The column, “Canada’s Anti-Spam Bill Would Put a Chill on B2B E-Mail” by Bill McCloskey caught my attention.
I respect Bill but it should not come as a surprise to regular readers that I am very much at odds with his take on the proposed law’s requirement for permission. It is, and has always been, my contention that the lack of a requirement for express consent in the CAN-SPAM Act is a major flaw — and this is at the heart of my differences with Bill’s position.
It’s ironic that Bill pointed out that politicians usually exempt themselves from such laws. He then argues for the same exclusion for himself by claiming that B2B (define) e-mail is different from B2C (define)e-mail and so should be excluded.
Unsolicited e-mail is unsolicited e-mail. It matters little what product, service, scam, or political viewpoint is being hawked or the address being used to deliver the pitch. I recall a company that started spamming me at a made-up address it had purchased. Its e-mail footer read, “You’re receiving this e-mail because our marketing plan calls for us to send blah blah blah.” And I thought, “Then fix your marketing plan. If you can’t be successful without spamming me you don’t deserve success.”
The term, B2B, is a distinction only in intent. In this case, the intent is that a mailing’s target audience is business people and the mailing is about their business role. But there is no clear separation between business and consumer addresses. This is particularly true for small and medium-sized businesses. Many businesses use consumer domains such as AOL, Hotmail, and Gmail. Many ISPs serve both home users and small businesses. Finally, many business people use the exact same address for business and personal e-mail. At the end of the day, I don’t see how a clear distinction could be made in law between illegal B2C spam and legal B2B permission-less solicitations. The U.K. anti-spam law attempts to make this distinction and has been criticized for it.
Bill McCloskey said no one wants to see the fraud and bombardment that occurred in e-mail pre-2003; I fully agree. However I have some news — the bombardment has not stopped. In fact it’s ongoing and increasing. CAN-SPAM has pushed spammers underground. The techniques they are now forced to use have made them easier to spot and hence easier to block. In addition filters have become better and better, resulting much less spam in our inboxes.
Though that sounds great, I see more and more B2B spam in my inbox. This is quasi-legitimate, unsolicited, and typically poorly targeted, spam. Companies are thriving in the gray area; CAN-SPAM permits them to exist due to its lack of requirement for permission.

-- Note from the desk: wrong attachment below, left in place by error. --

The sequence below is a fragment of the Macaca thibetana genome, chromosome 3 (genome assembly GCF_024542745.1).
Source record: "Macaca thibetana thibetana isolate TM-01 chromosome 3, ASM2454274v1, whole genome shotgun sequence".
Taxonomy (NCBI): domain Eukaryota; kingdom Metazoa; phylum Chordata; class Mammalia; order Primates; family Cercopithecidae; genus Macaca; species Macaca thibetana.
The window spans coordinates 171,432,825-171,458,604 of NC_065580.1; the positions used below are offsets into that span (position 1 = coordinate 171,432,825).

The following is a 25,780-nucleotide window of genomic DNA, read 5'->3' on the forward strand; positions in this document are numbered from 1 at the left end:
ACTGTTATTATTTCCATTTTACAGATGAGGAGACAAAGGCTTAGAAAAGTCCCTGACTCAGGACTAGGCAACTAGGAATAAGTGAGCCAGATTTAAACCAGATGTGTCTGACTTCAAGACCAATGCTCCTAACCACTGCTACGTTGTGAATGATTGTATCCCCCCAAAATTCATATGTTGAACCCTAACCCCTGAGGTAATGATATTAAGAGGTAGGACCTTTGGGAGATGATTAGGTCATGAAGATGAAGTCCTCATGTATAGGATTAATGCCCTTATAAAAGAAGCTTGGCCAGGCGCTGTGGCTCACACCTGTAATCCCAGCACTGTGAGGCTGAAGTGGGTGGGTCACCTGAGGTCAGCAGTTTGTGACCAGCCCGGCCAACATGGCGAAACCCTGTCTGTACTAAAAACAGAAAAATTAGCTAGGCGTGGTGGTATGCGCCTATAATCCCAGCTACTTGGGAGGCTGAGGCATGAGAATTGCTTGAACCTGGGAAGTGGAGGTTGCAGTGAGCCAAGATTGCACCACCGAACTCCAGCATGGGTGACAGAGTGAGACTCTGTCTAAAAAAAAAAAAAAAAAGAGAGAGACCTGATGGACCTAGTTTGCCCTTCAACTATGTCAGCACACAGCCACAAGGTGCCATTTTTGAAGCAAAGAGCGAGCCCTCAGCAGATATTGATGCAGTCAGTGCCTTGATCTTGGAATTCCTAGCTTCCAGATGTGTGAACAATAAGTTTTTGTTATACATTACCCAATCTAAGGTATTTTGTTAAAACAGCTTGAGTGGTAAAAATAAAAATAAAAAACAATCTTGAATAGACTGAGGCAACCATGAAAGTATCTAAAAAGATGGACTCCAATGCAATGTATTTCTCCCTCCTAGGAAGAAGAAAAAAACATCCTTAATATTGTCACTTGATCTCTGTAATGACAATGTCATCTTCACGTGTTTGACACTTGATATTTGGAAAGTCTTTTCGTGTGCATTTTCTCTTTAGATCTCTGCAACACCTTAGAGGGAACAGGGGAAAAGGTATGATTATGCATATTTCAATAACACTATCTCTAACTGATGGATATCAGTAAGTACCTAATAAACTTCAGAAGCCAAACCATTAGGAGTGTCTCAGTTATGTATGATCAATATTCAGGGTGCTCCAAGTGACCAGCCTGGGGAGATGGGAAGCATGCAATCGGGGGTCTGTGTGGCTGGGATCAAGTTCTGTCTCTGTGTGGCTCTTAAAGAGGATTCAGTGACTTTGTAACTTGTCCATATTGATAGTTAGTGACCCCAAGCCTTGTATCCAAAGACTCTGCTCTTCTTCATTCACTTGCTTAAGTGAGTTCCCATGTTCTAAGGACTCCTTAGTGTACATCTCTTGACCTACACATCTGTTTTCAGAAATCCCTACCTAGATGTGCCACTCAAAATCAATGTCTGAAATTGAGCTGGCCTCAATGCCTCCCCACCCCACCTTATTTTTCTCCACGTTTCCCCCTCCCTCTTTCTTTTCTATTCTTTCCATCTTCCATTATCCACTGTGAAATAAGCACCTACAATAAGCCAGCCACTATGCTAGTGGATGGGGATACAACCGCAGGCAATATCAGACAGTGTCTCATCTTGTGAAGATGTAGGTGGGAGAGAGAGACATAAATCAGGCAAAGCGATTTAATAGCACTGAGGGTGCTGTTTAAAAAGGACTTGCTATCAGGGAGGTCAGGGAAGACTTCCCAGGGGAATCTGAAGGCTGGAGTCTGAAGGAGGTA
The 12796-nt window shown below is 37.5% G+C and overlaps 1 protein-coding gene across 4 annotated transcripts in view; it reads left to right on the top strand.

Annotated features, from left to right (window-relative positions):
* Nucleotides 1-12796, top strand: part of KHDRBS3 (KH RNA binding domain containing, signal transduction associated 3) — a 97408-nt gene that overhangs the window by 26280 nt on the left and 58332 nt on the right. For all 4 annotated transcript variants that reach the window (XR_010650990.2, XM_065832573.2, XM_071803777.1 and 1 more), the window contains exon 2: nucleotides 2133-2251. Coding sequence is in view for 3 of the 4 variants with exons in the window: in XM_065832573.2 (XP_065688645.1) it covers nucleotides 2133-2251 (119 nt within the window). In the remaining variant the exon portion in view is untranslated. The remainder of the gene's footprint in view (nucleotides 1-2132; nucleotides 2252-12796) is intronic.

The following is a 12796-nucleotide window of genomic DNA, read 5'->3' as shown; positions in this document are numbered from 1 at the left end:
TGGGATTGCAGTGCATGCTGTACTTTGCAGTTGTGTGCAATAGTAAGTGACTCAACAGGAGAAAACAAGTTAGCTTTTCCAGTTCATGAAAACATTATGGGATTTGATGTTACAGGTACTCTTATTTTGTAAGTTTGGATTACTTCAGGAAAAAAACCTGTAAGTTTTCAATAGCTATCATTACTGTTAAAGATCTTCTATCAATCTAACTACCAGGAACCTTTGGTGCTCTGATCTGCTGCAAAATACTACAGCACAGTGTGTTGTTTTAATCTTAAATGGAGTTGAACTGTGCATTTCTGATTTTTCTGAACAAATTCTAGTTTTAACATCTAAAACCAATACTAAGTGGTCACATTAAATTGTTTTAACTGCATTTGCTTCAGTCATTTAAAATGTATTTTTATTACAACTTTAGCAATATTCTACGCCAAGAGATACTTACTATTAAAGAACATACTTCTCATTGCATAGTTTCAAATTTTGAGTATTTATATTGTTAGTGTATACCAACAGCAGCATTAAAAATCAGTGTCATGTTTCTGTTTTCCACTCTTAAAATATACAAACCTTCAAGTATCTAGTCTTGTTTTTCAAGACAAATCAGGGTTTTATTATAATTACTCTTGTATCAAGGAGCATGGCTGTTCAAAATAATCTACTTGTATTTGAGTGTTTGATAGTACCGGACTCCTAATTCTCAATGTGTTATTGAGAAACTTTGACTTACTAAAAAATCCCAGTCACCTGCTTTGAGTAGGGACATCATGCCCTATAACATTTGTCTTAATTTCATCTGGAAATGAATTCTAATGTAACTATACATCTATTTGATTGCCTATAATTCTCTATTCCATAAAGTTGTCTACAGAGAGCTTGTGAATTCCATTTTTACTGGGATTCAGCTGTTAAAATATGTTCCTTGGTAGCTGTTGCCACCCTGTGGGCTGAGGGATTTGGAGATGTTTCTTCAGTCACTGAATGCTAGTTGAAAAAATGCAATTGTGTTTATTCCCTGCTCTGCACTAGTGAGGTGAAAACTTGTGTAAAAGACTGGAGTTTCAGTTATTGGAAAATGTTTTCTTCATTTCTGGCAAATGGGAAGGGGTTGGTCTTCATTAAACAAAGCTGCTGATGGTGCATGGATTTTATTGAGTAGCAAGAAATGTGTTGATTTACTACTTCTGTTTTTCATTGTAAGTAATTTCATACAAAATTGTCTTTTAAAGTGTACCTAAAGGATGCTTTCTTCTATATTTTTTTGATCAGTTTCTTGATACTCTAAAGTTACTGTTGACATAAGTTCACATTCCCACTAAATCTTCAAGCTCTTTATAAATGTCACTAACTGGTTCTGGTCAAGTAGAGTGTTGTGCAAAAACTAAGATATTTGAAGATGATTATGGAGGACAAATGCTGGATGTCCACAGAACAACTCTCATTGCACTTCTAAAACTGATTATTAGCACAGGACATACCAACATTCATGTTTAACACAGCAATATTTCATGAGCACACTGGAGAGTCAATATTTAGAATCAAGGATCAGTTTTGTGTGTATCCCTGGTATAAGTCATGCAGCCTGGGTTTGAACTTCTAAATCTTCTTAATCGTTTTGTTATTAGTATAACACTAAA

Some outfits spam on behalf of other companies. They often use shell companies and techniques such as snowshoeing to hide their operations. They maintain their Internet connectivity by staying just inside the letter of the CAN-SPAM Act and spreading their operations to tread lightly (hence the term showshoeing) so as not to show up on blocklists. When one domain or company is exposed, it’s shut down and switched to another.
Others are supposedly legitimate companies that are making money by harvesting e-mail addresses from Web sites and even making up addresses based on likely naming conventions. They then buy and sell these “leads” to unsuspecting businesses. I receive a constant flow of e-mail from an infoUSA subsidiary to an address harvested from our company Web site in 2008. They’re trying to sell me e-mail addresses of other businesses.
The final group consists of naive companies that have bought such addresses without ever understanding the dubious circumstances under which those addresses were collected, or in some cases, made up.
Bill lumped cold calling and unsolicited e-mailing together. However unsolicited bulk e-mail is not like individual cold calling where the caller pays and the rate of calls is limited by the number of sales people. Rather unsolicited e-mail pushes costs onto recipients and can be done en masse resulting in the bombardment we all want to avoid. This bombardment undermines e-mail’s value. We see this happening with B2C and B2B social networking systems such as Facebook and LinkedIn implementing in-network e-mail and users adopting it.
Arguing that B2B spam is special and should be permitted is short sighted and liable to poison the well for the future. The lack of a requirement for express consent in CAN-SPAM is allowing these shady organizations to continue with shady practices. I just wish that the United States had understood this in the way the Canadians (albeit, with several more years experience) apparently do.
Until next time,
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